By its very definition, war spending—indeed, any government spending—improves GDP, as anyone who has ever taken an economics 101 course knows. Spending on World War II is credited with helping the U.S. decisively climb out of its depression slump. Likewise, the Iraq War helped the economy in some ways. But to many experts, the costs will far outweigh and outlast the benefits.
As U.S. operations in Iraq end, tallying up the costs and benefits of a nine-year ordeal is a daunting task. Estimates on Iraq War spending vary. The Congressional Research Service has put the Operation Iraqi Freedom pricetag at $806 billion. President Obama said that the Iraq War would cost over $1 trillion, all told. Either way, compared to past U.S. conflicts, spending on the Iraq war has been relatively small—at its height, spending on WWII helped drive government spending to 42 percent of GDP, according to the Congressional Budget Office. At its height, operations in Iraq cost around 1 percent of GDP.
But the long-term costs will well exceed this total, and the budgetary consequences are far-reaching.
On the positive side, the Iraq War did bolster the economy in some ways.
“It reduced unemployment compared to what it otherwise would have been” both with military and contractor jobs, says Stan Collender, a senior partner at Qorvis Communications who has also worked on both the House and Senate Budget Committees.
According to figures from the Commerce Department, GDP has grown at an average quarterly rate of 4.1 percent since the start of 2003, when the Iraq War began. While the war’s contribution to that growth was likely small, Collender believes it is significant.
“[Troops] were getting hazardous duty pay, which means they were sending more money home. We weren’t really on a wartime economy, certainly not compared to Vietnam or WWII, but you can’t say that it wasn’t an insignificant part of economic or GDP, given where the economy has been.”
Coming to a hard figure on the costs versus benefits of the Iraq War may indeed be impossible—particularly because untangling those costs from those of the simultaneous war in Afghanistan is difficult. However, it is clear that the costs of the war will ultimately go far beyond those of the costs of combat and reconstruction.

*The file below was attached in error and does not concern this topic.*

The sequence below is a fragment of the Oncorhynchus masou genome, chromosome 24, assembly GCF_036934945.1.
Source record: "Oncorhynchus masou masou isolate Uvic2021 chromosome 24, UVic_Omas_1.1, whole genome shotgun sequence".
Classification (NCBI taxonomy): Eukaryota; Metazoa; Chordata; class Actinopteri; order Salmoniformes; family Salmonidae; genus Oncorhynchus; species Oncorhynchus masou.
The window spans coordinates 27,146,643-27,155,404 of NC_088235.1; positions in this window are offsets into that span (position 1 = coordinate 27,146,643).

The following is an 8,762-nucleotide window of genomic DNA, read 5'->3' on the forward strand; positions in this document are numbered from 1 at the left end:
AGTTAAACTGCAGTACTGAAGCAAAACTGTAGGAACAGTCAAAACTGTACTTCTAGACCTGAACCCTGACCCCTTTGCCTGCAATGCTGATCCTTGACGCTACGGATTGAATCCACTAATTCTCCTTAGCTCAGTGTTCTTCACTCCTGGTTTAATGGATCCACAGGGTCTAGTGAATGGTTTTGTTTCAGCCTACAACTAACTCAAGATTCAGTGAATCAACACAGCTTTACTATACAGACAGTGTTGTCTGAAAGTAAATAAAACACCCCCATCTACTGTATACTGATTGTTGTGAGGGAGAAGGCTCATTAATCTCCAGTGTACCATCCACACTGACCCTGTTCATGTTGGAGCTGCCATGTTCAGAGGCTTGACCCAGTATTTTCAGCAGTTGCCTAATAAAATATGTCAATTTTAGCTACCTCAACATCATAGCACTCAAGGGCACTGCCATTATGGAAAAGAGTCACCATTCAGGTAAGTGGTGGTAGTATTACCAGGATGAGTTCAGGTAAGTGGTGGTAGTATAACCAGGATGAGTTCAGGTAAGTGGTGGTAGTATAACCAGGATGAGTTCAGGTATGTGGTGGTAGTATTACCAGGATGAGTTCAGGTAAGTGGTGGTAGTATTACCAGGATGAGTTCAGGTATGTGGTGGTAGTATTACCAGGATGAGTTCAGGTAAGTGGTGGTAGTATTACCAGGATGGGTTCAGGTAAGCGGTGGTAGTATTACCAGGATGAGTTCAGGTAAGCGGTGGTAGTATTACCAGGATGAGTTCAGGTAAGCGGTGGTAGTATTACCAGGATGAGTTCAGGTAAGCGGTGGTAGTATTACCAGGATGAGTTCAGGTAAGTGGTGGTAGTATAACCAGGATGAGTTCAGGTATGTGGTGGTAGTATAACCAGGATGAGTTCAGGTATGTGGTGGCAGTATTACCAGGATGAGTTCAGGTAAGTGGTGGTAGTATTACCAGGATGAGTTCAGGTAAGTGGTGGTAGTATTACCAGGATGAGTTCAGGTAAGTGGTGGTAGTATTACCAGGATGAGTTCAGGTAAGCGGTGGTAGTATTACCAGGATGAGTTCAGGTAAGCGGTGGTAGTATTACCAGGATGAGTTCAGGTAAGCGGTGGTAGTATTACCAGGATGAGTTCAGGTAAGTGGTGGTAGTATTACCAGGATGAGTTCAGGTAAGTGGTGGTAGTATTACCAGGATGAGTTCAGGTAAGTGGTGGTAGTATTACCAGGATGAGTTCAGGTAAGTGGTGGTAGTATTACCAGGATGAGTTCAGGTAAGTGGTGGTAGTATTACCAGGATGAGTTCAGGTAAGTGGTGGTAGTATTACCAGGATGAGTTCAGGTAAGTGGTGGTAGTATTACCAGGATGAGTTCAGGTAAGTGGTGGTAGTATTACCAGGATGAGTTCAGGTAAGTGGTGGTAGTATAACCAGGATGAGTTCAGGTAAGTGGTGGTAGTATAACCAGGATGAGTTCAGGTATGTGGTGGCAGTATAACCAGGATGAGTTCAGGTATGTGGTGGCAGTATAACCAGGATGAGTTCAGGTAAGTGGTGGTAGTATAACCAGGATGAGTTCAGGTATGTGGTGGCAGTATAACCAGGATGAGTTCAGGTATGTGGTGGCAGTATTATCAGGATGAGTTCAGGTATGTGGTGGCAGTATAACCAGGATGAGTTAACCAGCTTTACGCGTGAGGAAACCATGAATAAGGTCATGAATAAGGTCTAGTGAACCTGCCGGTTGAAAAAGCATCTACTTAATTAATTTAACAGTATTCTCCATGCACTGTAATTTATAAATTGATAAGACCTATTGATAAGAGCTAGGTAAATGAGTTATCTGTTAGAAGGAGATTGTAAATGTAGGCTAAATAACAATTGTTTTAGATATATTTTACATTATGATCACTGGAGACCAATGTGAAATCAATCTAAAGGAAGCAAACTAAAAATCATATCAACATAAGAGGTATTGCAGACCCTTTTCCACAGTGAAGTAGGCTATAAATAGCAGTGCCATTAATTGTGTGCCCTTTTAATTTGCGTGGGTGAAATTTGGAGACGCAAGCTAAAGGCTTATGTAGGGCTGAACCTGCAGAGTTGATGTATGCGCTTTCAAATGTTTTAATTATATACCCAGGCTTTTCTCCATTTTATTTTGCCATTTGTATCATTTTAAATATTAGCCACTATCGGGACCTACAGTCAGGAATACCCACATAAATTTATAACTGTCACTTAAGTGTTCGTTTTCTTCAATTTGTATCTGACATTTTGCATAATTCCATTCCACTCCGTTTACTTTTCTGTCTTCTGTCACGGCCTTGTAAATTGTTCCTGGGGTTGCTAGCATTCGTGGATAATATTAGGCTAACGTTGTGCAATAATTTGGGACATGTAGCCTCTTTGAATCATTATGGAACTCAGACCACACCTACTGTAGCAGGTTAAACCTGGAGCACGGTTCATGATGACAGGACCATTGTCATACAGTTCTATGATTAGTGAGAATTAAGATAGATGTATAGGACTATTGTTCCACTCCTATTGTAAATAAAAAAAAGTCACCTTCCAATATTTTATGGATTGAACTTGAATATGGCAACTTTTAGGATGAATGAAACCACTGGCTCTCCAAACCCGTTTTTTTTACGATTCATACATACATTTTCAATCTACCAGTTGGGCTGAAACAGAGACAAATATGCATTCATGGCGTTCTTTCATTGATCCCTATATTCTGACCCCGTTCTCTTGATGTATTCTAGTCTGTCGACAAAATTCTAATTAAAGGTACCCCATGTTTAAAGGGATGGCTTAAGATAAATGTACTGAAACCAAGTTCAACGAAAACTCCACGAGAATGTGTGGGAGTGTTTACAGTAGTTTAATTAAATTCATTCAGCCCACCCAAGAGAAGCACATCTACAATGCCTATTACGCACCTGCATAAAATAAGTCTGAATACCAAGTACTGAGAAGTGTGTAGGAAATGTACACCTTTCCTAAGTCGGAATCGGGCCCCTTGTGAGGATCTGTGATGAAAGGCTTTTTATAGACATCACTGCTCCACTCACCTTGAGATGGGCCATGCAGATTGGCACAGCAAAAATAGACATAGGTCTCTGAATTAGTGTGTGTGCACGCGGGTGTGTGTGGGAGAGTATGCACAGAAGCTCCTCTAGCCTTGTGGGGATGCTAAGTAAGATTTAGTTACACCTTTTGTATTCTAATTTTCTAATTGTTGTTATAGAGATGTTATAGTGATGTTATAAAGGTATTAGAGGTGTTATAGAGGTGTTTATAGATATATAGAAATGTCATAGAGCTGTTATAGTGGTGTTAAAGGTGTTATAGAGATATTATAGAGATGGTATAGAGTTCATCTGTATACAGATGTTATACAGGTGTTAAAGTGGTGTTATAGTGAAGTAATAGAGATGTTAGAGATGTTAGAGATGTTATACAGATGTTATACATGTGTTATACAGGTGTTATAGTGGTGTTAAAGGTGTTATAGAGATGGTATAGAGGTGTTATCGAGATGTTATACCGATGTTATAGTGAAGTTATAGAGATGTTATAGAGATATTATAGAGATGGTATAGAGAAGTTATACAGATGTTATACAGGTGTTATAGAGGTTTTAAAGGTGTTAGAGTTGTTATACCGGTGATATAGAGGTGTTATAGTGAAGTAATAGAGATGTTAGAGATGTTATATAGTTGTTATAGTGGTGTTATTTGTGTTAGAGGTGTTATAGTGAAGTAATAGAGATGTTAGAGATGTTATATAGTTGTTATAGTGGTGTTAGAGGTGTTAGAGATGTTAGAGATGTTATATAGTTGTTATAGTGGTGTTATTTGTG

One key way that the war’s costs will outlast its operations is in veterans’ health care. A recent paper from the Center for American Progress estimates that the projected total cost of veterans’ healthcare and disability will run between $422 billion and $717 billion.
Columbia University Economics Professor Joseph Stiglitz and Linda Bilmes, a lecturer at Harvard’s Kennedy School of Government, have also argued that fighting in Iraq diverted resources from Afghanistan, prolonging conflict in that country. All told, Stiglitz and Bilmes have put the cost at well over $3 trillion.
Whatever the cost, some experts say that it wasn’t what was financed in the Iraq War but how it was financed that is problematic.
“The problem is not the impact on the GDP. It basically was financed through debt, which is a completely different issue,” says Anthony Cordesman, the Arleigh A. Burke Chair in Strategy at the Center for Strategic and International Studies.
“It’s really the decision of how to pay for it that has had such a negative effect on the U.S. economy. Because unlike any previous war in U.S. history, this was paid for entirely by debt at the same time that we cut taxes,” says Bilmes. While entitlements and other mandatory spending make up a majority of annual federal budgets and contribute heavily to deficits and debt, the Iraq War also contributed significantly. The Center for Budget and Policy Priorities has estimated that the wars in Iraq and Afghanistan, together with the Bush tax cuts, will account for almost half of the projected $20 trillion debt in 2019.